Why would setting document.cookie not work in Chrome?

My coworker ran into an issue where NO cookie could be set on Chrome via code like this:

document.cookie = "TEST=1; expires=Tue, 14 Oct 2014 20:23:32 GMT; path=/"

Putting document.cookie into the console immediately after would show results as if I made no change. On refresh of the page, the cookie was not there so it was reporting correctly, just not setting correctly.

The above code would work if he opened a new incognito window and worked for everyone else in general. I removed all his cookies using the dev tools and still had no luck manually setting cookies ( although others would come back that were set via the server headers).

Once he restarted Chrome, it started to behave properly, so it seems like he was running up against some quirk or bug that can no longer be reproduced.

Has anyone else run into this? As of now I am thinking of checking that document.cookie reports back what is expected after setting, and then initiating our cookieless flow for when a user has cookies disabled when things don’t match up. I hate the idea of doing that so any suggestions / answers would be great.

The way cookies work, at least in Chrome, is a bit weird.

If you need to change a cookie’s value, then you need to add/set each keys one by one.

Try this in your console:

document.cookie; // -> "expires=Tue, 14 Oct 2014 20:23:32 GMT; path=/"
document.cookie; // -> "TEST=1; expires=Tue, 14 Oct 2014 20:23:32 GMT; path=/"

Yes, it has added the key, and not replaced the whole cookie with TEST=1.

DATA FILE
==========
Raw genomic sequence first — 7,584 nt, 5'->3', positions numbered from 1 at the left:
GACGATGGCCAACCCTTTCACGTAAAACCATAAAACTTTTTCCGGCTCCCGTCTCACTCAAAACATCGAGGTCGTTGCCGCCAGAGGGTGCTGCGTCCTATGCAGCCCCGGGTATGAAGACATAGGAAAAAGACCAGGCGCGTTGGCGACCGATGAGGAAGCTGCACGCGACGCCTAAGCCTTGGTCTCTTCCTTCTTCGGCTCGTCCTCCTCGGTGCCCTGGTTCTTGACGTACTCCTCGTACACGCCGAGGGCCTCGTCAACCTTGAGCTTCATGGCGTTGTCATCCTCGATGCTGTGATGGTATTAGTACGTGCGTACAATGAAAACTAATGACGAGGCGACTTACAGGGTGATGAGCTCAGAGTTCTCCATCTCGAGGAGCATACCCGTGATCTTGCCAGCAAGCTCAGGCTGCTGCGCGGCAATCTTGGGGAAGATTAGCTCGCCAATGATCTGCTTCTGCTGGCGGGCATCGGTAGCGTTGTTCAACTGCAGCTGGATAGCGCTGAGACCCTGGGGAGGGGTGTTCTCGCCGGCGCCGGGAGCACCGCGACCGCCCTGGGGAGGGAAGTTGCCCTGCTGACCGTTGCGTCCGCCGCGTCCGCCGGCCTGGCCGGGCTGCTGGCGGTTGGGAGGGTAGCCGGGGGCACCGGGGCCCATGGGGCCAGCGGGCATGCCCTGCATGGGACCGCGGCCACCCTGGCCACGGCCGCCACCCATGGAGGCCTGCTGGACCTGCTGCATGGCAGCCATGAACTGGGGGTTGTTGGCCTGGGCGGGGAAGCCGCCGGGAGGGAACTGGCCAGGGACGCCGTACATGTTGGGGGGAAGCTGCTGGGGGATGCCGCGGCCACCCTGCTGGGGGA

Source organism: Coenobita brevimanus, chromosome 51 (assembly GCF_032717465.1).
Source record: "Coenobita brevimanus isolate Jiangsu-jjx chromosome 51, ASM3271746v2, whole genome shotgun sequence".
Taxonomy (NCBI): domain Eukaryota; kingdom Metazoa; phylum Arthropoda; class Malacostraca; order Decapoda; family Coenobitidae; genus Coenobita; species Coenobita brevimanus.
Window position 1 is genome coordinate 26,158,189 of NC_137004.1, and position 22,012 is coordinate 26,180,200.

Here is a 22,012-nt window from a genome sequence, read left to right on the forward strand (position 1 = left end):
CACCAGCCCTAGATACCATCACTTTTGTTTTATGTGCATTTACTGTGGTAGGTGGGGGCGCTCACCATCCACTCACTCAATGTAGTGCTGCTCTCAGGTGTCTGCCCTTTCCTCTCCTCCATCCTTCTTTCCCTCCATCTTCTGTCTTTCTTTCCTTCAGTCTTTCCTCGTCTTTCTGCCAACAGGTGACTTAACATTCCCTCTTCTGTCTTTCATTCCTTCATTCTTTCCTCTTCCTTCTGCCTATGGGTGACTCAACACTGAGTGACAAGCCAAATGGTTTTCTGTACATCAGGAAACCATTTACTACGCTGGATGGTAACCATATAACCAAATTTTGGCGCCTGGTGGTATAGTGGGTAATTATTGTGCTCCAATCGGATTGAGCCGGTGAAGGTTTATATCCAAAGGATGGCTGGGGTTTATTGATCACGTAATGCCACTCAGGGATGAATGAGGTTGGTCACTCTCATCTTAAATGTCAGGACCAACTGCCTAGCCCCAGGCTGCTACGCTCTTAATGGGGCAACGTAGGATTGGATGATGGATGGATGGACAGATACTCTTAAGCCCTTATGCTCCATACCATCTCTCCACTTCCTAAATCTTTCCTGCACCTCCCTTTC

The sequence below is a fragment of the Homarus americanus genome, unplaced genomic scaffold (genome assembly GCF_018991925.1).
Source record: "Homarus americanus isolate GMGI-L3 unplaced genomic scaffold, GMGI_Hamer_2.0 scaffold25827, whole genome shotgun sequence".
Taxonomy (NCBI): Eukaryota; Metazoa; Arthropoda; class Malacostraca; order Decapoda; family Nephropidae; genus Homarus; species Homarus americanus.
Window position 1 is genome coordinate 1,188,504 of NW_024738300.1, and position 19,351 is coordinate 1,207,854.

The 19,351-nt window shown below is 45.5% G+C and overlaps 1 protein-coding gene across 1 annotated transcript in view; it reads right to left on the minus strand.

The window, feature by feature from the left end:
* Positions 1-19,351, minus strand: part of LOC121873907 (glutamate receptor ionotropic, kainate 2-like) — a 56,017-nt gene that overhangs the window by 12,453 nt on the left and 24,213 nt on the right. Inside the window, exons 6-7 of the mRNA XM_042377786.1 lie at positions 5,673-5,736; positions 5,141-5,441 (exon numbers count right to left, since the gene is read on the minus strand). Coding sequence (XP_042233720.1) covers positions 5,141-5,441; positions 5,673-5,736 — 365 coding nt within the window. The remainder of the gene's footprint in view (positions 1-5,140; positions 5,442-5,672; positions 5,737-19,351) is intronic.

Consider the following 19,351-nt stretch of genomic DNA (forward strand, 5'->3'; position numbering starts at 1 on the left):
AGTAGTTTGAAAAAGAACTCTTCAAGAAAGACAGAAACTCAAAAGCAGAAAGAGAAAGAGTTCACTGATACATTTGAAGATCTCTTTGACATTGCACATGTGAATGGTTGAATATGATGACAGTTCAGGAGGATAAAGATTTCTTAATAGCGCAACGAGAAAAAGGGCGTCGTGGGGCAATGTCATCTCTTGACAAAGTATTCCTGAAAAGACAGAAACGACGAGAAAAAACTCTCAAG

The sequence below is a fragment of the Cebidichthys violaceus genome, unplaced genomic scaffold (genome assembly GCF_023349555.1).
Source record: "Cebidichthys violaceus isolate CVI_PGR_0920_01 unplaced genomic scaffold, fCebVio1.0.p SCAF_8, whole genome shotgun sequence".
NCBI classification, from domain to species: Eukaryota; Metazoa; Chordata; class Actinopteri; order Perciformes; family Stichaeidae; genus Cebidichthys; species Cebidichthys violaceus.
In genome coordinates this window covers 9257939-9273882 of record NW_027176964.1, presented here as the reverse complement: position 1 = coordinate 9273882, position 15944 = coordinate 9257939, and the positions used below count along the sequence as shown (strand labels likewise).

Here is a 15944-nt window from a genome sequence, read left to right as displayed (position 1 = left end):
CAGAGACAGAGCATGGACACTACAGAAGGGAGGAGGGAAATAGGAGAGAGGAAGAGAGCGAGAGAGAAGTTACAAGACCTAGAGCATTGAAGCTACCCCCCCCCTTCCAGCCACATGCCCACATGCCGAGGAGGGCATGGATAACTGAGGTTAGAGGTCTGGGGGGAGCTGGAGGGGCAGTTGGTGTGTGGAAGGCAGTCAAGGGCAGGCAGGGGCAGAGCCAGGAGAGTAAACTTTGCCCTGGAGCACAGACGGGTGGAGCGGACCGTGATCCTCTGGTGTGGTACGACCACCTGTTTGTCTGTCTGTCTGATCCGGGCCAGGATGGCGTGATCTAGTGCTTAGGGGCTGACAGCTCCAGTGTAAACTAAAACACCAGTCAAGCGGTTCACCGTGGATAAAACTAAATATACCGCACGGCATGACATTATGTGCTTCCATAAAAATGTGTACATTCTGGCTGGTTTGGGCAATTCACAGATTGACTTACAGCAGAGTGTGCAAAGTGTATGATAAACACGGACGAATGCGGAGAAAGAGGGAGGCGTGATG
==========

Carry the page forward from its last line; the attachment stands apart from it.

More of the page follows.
If you need to remove a key, you can simply provide no value: TEST=.

I hope this will get you out of the cookie nightmare (it was for me).

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Make sure to run it on a server (at least a local server) so that document.cookie works.

If you locally run this file in the browser. “document.cookie” wouldn’t work.

As another user mentioned, you have to set them one-by-one. These functions can be useful in parsing & applying a cookie string:

function clearCookies(){
    var cookies = document.cookie.split(';');
    for(i in cookies){
        var vals = cookies[i].split('=');
        var name = vals.shift(0, 1).trim();
        document.cookie = name+'=';
function parseCookies(cookie){
    var cookies = cookie.split(';');
    for(i in cookies){
        var vals = cookies[i].split('=');
        var name = vals.shift(0, 1).trim();
        document.cookie = name+'='+vals.join('=');

You have to set the domain!

function setCookie(cname, cvalue, exdays) {
  const d = new Date();
  d.setTime(d.getTime() + (exdays * 24 * 60 * 60 * 1000));
  let expires = "expires=" + d.toUTCString();
  document.cookie = cname + "=" + cvalue + ";" + expires + ";path=/;domain=" + 

The expiry date set for the cookie might be the problem. I have come into a problem like this before on Chrome. Set the date to present or future date and test if it would work. Probably that was how Chrome was designed.

We have the same problem in work a while ago, in our case it only happen when we work in local enviroment, after research we crossed an article that said that browser have some kind of problems with localhost:3000, because it recognizes as an insecure page or something like that.
We fixed just by replacing localhost:3000 for (i think that the ip depends on your configuration), and after we replaced that it works perfectly. I hope it helps you.

Read More:   When should I use jQuery's document.ready function?

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